Vernacular and ‘Ethnic’ Music in Higher Level Education: Colonial and Post-Colonial Perspectives


Vernacular music (a troublesome concept at best) has become embedded in the curricula of many higher level music departments across the globe. This has very often been achieved under the gaze of elite and privileged culture and in particular western academic ‘musicologies’ whose premade and potentially colonising paradigms have arguably shaped the consideration of these musical ‘others’. Ethnomusicologists among others have observed and critiqued this phenomenon in the past fifty years; however there have been few opportunities to observe these phenomena from the perspective of those academics who are shaping the spaces for folk, ethnic, popular and ‘other’ musics in higher education. 

The aim of this conference is to bring together practitioners and pedagogues within their own cultures to explore and share current and new research, addressing, but not limited to, the following: 

  • Engaging vernacular and ethnic musics in higher level education in colonial and post- colonial contexts 
  • Colonial and post-colonial perspectives on music, ethnomusicology and music education 
  • Engaged and ethical practices within cultures 
  • The effect of colonisation and occupation on shaping a third level pedagogical context 
  • Approaches in teaching and learning of vernacular and ethnic music 
  • Challenges in teaching vernacular music in diverse music education settings 
  • Curriculum development and design 
  • Enabling resilient and resourceful learners, teachers and practitioners 
  • Online and hybrid teaching and learning 

These themes are suggestions and proposals on a broad range of topics relating to vernacular and ethnic musics, ethnomusicology and pedagogy, particularly in higher level settings, are welcomed. 

Conference committee: Dr Sandra Joyce, Dr Niall Keegan, Dr Conor Caldwell, Dr Avril McLoughlin 

This Conference is free but, if you would like to attend, please register here – REGISTRATION LINK

Supported By UL Global, ICTM Ireland and the Faculty od Arts, Humanities and the Social Sciences, University of Limerick.

Friday, 9th Feb. 9am


Friday, 9th Feb. 9.10am, Theatre One

Wisdom Komabu  Challenges Of Teaching Vernacular Music In The University Community Choirs: The Case Of University Of Cape Coast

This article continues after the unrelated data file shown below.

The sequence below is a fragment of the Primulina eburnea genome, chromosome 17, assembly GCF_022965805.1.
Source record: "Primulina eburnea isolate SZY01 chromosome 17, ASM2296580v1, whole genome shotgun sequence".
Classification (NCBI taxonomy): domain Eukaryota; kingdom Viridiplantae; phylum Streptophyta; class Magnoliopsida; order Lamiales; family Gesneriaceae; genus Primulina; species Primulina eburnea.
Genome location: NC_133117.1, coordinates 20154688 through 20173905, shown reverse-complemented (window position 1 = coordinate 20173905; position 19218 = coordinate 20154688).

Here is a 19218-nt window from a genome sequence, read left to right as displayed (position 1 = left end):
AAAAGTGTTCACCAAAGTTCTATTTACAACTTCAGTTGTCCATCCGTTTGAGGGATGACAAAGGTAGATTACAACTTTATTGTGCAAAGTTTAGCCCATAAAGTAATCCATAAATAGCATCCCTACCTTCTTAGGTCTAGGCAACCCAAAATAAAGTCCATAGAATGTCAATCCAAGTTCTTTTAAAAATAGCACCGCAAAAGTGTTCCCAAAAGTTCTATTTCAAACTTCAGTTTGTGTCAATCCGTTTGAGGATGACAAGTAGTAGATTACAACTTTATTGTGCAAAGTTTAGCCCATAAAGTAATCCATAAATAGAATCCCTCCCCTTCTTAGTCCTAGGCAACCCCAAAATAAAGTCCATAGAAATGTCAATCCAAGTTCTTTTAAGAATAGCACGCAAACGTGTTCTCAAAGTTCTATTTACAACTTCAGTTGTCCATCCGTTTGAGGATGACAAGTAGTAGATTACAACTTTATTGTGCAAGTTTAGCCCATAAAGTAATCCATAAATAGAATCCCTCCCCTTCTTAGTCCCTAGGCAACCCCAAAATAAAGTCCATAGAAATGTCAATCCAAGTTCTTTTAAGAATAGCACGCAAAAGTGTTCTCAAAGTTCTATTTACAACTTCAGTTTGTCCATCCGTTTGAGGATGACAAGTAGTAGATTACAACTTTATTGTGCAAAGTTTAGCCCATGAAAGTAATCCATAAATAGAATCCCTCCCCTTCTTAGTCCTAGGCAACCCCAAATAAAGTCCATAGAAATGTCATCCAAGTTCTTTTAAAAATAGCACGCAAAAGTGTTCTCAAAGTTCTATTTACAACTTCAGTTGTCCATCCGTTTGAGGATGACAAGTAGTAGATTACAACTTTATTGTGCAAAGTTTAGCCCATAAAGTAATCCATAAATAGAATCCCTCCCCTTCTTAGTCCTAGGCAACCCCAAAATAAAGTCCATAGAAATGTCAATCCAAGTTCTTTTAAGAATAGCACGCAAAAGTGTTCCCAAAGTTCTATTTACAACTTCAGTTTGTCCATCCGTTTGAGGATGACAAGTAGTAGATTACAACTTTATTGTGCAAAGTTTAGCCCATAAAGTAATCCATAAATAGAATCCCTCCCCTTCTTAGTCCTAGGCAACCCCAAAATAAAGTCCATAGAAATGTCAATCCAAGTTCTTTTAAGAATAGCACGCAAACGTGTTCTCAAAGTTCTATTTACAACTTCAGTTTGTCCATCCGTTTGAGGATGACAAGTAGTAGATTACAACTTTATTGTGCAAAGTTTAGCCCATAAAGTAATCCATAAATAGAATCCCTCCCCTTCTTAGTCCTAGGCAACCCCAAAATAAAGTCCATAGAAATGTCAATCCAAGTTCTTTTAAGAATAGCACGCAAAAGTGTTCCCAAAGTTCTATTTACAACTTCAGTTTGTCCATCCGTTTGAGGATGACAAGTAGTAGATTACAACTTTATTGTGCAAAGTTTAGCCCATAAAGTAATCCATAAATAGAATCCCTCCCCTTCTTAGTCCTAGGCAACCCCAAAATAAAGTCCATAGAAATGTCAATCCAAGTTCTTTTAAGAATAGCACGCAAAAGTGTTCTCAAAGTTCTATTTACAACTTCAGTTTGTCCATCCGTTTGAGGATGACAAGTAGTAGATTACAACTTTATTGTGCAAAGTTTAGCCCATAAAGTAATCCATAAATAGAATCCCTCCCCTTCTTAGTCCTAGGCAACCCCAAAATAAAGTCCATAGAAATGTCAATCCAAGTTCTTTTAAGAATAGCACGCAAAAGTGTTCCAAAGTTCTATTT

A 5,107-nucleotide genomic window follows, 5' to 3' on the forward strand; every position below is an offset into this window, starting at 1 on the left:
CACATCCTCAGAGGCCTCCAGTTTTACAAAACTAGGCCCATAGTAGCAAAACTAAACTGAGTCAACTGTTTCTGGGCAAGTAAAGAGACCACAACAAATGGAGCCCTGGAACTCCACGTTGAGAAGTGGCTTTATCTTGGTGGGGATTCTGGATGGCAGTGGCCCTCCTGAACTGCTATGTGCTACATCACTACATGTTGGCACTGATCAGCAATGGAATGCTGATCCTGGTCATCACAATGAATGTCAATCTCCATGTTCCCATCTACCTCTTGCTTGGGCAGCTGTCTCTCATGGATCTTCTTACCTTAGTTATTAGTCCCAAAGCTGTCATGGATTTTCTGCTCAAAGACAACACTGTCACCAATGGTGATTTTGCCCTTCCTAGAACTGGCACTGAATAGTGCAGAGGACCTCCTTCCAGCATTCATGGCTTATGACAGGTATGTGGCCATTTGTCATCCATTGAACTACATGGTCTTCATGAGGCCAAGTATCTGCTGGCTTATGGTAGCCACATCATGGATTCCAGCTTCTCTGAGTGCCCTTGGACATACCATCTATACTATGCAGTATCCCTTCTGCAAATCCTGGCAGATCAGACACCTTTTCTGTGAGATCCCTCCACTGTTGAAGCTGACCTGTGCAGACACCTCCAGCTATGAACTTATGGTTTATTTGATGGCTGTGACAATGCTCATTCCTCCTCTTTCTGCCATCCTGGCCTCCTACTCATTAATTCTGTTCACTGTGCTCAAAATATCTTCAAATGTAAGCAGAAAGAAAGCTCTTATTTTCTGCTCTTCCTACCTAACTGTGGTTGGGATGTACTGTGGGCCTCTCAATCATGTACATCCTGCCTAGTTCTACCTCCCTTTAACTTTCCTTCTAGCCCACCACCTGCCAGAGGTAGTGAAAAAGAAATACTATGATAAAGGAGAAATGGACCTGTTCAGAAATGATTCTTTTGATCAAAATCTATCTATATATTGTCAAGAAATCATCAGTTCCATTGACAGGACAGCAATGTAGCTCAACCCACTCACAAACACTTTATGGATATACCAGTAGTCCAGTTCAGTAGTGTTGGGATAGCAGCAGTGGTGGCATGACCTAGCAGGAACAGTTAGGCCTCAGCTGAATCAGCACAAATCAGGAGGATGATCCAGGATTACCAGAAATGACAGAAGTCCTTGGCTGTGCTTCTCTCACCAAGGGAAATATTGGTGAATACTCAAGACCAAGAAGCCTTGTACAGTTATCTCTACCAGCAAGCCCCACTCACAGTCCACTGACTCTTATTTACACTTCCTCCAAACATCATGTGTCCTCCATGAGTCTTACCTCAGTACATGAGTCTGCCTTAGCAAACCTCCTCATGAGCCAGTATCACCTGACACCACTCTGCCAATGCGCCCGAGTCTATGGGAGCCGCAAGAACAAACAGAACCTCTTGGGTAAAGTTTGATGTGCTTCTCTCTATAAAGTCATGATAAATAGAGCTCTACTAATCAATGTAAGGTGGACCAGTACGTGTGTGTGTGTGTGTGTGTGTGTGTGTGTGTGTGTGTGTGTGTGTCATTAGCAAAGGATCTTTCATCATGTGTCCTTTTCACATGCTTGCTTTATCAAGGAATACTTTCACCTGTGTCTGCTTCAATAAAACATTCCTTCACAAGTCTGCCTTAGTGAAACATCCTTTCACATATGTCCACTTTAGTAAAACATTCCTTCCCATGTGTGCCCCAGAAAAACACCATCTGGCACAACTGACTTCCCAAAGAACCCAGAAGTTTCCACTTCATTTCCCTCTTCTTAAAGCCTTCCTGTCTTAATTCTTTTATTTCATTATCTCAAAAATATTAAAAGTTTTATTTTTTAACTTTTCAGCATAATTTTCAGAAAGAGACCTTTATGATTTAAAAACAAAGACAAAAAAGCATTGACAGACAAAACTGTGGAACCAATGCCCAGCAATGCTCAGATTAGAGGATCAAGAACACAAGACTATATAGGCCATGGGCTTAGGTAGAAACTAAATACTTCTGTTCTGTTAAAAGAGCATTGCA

Matthew NooneWhose World Music?  World music Pedagogy at the Irish World Academy. 

Selamawit Aragaw ErkihunThe Drawback of Edifying Traditional Music Cognizance in Higher Education Institution: The Case of Yared School of Music. 

9.10 – 10.40am Theatre Two

Francis Afenyo Dzakey Design and Development of a Syllabus: Exploring the African Traditional Drum

Avril McLoughlin – Developing an Integrative, Practice-Informed Music Theory Curriculum

Jiries BoulataOriental music performed on a Western instrument: a study case of “Rhapsody in Time of War

11-1pm Theatre Two

Dominic DB Makwa Harnessing Living Archives for Sustainable Teaching/Learning of Ugandan Musics at University 

John Kwesi Nunoo Engaging Mbombaa Rhythmic Resources In Tertiary Music Classrooms: A Post-Colonial Perspective 

Albert Essuman Arthur Music Technology As A Tool For Promoting The Study Of Vernacular And Ethnic Music In Ghanaian Institutions Of Higher Education 

Margaret Delali Numekevor Using Indigenous Terminologies In Teaching selected Ghanaian Indigenous dances 

11-1pm Theatre One

Adrian Scahill Writing about Traditional Music and the Work Concept 

Colm Kelly Harmonising Identities: Exploring Music and Social Identity in Diverse Musics 

Jessie Rubin Local Songs, Global Solidarity: Irish Vernacular Music in Northern Ireland and the Question of Palestine

Eyuel MengistuMusical Culture Of The Gamo People, Bonke Commune In Southwest Ethiopia 

1-2pm – Lunch – Pavilion
2pm – Performance / Presentation

David Shugliashvili, Natalia Zumbadze, Otar KapanadzeSoviet Era and Georgian Traditional Music 

3.20 – 4.20pm, Theatre One

Gwen Moore What Counts as Music in Higher Education? A Critical Discourse Analysis of Post-Colonial Ideologies and Musical Value in Ireland  

Senyo AdzeiIn Contrast to Decolonizing African Music and African Music Studies 


3.20 – 4.20pm, Theatre Two

Ezra Abate Yimam Teaching Music in a Multicultural Society: Safeguarding Indigenous Music Knowledge in Ethiopia 

John-Doe Yao DordzroAdaption Of Indigenous Approaches To Teaching And Learning Of Music: Perspectives From Local Brass Bands In Ghana 

4.30pm – Closing remarks – Dr. Conor Caldwell and Dr. Sandra Joyce